Outdoor physical activities play an important role in a child’s health and well-being. It provides the children with the much-needed exercise, exposure to sunlight, and the opportunity to practice motor skills in an outdoor setting.
For the most part, getting into minor troubles is a natural part of childhood. Having such high levels of energy, curiosity, the astounding desire to move and do anything they think of, children are putting themselves at risk of injury. And this risk doubles, even triples, once they begin to explore the outdoors.
Unfortunately for parents and carers, times have changed. Nowadays, there are more things to be worried and concerned about than ever before. It is why it’s essential to give importance to children’s safety, especially when spending time outdoors.
Before letting your children go out and enjoy the nice weather, here are a few ways you can keep your child safe while being in the outdoors.
Always look for potential risks and hazards, especially if your child will spend some playtime outdoors. It is best to walk through the play area and other nearby locations to look for hazards. Doing so will help you detect early any possible hazards, and you can remove them in advance before your child start heading outdoors.
Check for sharp materials such as glass, sticks, and others that may endanger your little one. Remain vigilant at all times. Accidents and injuries can happen in an outside play area relatively quickly.
Dress for the weather and wear proper equipment.
It is best to check a local weather report before giving the ‘go’ signal for your child to head outdoors. Check for the possibility of extreme heat, rain, thunderstorms, and other dangers—dress children in appropriate and comfortable clothing on a long day of outdoor play. Let them use comfortable shoes that are properly fitted, loose-fitting shirts, and weather-appropriate shorts.
Outdoor play often involves sports, bicycles, and other games that may require special safety equipment. Use of helmets, wrist guards, and knee and elbow pads are necessary. Make sure to have the proper equipment on hand and make sure it is in good working condition.
Educate your child
Let your kids know about the possible risks they may face when they head outdoors. These may include teaching them dangers associated with roadways and safety practices when crossing the road or street. Educating your child on roadway safety can minimise the risk of them getting involved in a motor vehicle-pedestrian accident.
We know that it is easier said than done when talking with your child about safety. For the best approach, use simple language when talking to them and do not instil fear by scaring them. Give references that they can easily understand, such as seatbelts, understanding signal lights, etc. Make the conversation feel normal, so they feel at ease. Let them ask questions and try to frame your answers in small, digestible pieces.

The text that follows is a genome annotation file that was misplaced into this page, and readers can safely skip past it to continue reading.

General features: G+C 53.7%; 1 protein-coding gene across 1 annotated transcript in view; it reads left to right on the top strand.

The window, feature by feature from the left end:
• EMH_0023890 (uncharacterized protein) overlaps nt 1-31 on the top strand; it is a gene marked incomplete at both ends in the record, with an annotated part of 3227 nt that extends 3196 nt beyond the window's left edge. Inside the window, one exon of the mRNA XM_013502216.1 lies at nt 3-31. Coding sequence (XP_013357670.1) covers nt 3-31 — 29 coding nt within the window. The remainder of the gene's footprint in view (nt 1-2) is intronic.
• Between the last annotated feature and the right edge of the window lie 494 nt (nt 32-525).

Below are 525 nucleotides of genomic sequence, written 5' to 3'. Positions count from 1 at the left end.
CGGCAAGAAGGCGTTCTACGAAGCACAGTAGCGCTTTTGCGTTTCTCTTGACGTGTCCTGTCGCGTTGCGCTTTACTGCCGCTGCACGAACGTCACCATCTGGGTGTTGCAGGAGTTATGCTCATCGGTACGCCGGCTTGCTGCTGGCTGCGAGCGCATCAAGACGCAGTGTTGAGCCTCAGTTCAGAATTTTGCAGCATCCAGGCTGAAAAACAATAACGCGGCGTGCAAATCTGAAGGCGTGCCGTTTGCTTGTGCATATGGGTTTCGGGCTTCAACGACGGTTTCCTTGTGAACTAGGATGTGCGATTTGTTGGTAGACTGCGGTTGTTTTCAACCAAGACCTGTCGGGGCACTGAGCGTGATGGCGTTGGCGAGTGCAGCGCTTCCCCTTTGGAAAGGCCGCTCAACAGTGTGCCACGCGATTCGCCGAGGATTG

Establish a First Aid Plan.
Have a sit-down talk with your child and explain the steps they should do in case of an emergency. Let them know what to do when they are hurt or someone else does while playing outside. Give them options on where they can go to get help. Establishing the first-aid plan is especially important if your children are playing somewhere away from your property, with no adult supervision.
If you are around the vicinity when any of these emergencies happen, perform the following first aid steps.
If a child suffers from a head injury:
- Keep the child still. The child should lie down with their head and shoulders slightly elevated. Do not move the person unless they are exposed to an immediate threat. Avoid moving the child’s neck, and if they are wearing any helmet, do not remove it.
- Stop any bleeding. Apply firm pressure to the wound area using sterile gauze or a clean cloth. However, avoid applying direct pressure to the wound if you suspect a fracture to the skull.
- Monitor for changes in the level of breathing and alertness. If the child is not showing any signs of circulation or no signs of breathing, coughing, or movement, begin CPR.
If the child has a sprain:
- Immobilise the injured area as soon as possible. Assist the child in staying as still as possible if you suspect a broken bone in the neck or back. But if the broken bone is in one of the limbs, use a splint or sling to immobilise.
- Apply cold to the injured area. Wrap an ice pack in a piece of cloth and apply it to the injury for at least 10 minutes.
- Treat for shock. Help the child get into a comfortable position and encourage them to rest and stay still. If the child does not appear to be breathing normally or becomes unconscious, call emergency service for help. Perform CPR if necessary.
How to perform CPR on a Child
If a child encounters an accident that causes them to stop breathing, it is important for parents and carers to know the best actions to take. Lack of oxygen to the brain can cause permanent brain damage and eventually cause death.
Rescue breathing (resuscitation) for a child is slightly different from rescue breathing for an adult. In child resuscitation, the child’s head receives only a slight tilt, just enough to allow the air to flow. But if a child does not have a pulse, chest compressions may be needed.
The Bottom Line
Keeping your children active is an important part of their childhood development. However, spending time outdoors can come with some added risks.
Accidents and injuries may happen, but many of them are preventable. The good news is that there are steps you can do to minimise risk while still allowing your children to enjoy the great outdoors. Be prepared to perform first aid procedures if in case an emergency arises.
First Aid and CPR training for parents and carers are recommended for the best possible outcomes.